As you are aware, on August 11, 2020, the California Judicial Council (“CJC”) advised the California legislature that it would lift its moratorium on California Unlawful Detainer filings effective September 1, 2020. In response to the CJC’s action, the California legislature passed AB 3088 also known as the California Tenant Relief Act (the “Residential Tenant Act”) governing the relationship between RESIDENTIAL landlords and tenants with respect to COVID related non-payment issues.
As of September 1, 2022, neither the California governor nor the legislature has handed down any new legislation with guidelines for COMMERCIAL landlords and tenants. Since the CJC lifted its moratorium on Unlawful Detainer cases on September 1, 2020, the courts can “technically” file commercial Unlawful Detainer actions now. In Southern California, we have confirmed that Orange, Riverside, San Diego, San Bernardino and Ventura Counties are accepting “commercial” Unlawful Detainer filings as of this week.
Los Angeles County is more complicated. The City of Los Angeles still has an ordinance in effect through September 30, 2020 that precludes Unlawful Detainer filings. The County of Los Angeles also has an ordinance that covers all unincorporated areas PLUS any cities within Los Angeles County that do not have their own ordinance. The County order extends through September 30, 2020 and precludes Unlawful Detainer filings. We will provide more updates on what can and cannot be done in Los Angeles as more information becomes available.
LOCAL ORDINANCES STILL APPLY:
The CJC’s lifting of the Unlawful Detainer moratorium does NOT offer “Carte Blanche” permission to commercial landlords to start eviction proceedings as they wish. There are numerous ordinances that have been enacted by local jurisdictions (cities and counties) that dictate what a landlord may or may not do with respect to non-paying tenants, tenants with expired leases, and tenants with other non-monetary issues. It is critical that commercial landlords review any local ordinances that govern the city where each property is located to ensure they are in compliance with local ordinances. There are also some county ordinances that not only govern unincorporated areas within the county but in some cases, also govern any city within the county that does not have a specific city ordinance in place. Many ordinances provide that significant monetary penalties can be imposed if a landlord does not comply with the ordinances. We can assist with ordinance review and interpretation.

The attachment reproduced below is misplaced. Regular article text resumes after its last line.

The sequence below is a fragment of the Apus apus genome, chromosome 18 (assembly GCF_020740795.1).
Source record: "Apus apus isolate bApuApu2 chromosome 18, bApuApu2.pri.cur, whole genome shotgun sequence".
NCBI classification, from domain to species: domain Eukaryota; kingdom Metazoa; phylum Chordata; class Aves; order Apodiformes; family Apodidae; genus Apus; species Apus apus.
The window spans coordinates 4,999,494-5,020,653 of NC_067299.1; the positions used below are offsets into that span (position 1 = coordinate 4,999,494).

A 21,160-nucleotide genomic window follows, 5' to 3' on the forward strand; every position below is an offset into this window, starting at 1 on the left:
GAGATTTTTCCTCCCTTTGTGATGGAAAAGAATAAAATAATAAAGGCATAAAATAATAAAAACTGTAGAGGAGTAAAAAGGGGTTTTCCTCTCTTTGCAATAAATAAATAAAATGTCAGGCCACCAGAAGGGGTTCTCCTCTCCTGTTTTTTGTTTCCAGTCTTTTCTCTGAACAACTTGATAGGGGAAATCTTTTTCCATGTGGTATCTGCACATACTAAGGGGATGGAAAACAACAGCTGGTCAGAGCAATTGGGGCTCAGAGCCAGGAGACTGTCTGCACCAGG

QUICK OVERVIEW OF ORDINANCES – WHAT YOU NEED TO KNOW:
- Does the city where your property is located have an ordinance that includes an eviction moratorium, rent relief or other COVID related tenant protection? If the city does not, does the county have such an ordinance? Note: If both the city and the county have ordinances, then the ordinance that offers the “most” tenant protection is the ordinance that will prevail.
- When did the ordinance go into effect? What is the stated expiration date in the initial ordinance? Has the city (or county) extended the effective time period? Note: We expect that some cities will step up and take action in the next few weeks to offer additional protection to commercial tenants so it is critical landlords stay current with local legislation.
- Does the ordinance provide for a specific repayment period for rent that became due but was not paid during the emergency period (March – August 2020)? Note: If the only rent that remains unpaid is rent that accrued during the emergency period AND the relevant ordinance provides for a specific repayment period, you will NOT be able to file an action to evict or collect, based on those monies, until after the repayment period has expired.
- What guidelines does the ordinance provide with respect to a repayment plan and/or the repayment period? Were any requirements placed on the landlord?
- What recourse does the ordinance give to the landlord when no repayment plan is negotiated?
- Does the ordinance preclude the landlord from imposing late fees, interest or other penalties for unpaid rent that became due during the emergency period? Note: Billing late fees when an ordinance precludes such fees can subject a landlord to monetary penalties.
UNLAWFUL DETAINER ACTIONS BASED UPON NON-MONETARY ISSUES:
If you have a non-monetary issue such as an expired lease, breach of the use provision, failure to maintain insurance, breach of an exclusive use provision, etc., those cases may proceed now. Obviously, a landlord may not start an Unlawful Detainer action for a non monetary breach to retaliate against a tenant who took advantage of the protection offered by the CJC’s order during the emergency period.
TIMING, DELAYS IN THE COURT SYSTEM:
Keep in mind that the courts were closed for in excess of three (3) months. Thousands of hearings were taken off calendar and need to be rescheduled. The courts are now operating with limited staff, some of whom work on alternating shifts to provide for social distancing and court hearings are being held remotely. While the courts are still trying to catch up from the three (3) month closure, due to the CJC’s lifting of the Unlawful Detainer moratorium, the courts are expecting a massive influx of new cases. They are not currently staffed to handle the expected volume and will be seriously backlogged. As a result, we expect all civil cases, including priority Unlawful Detainer actions, to take substantially longer than they did pre-COVID.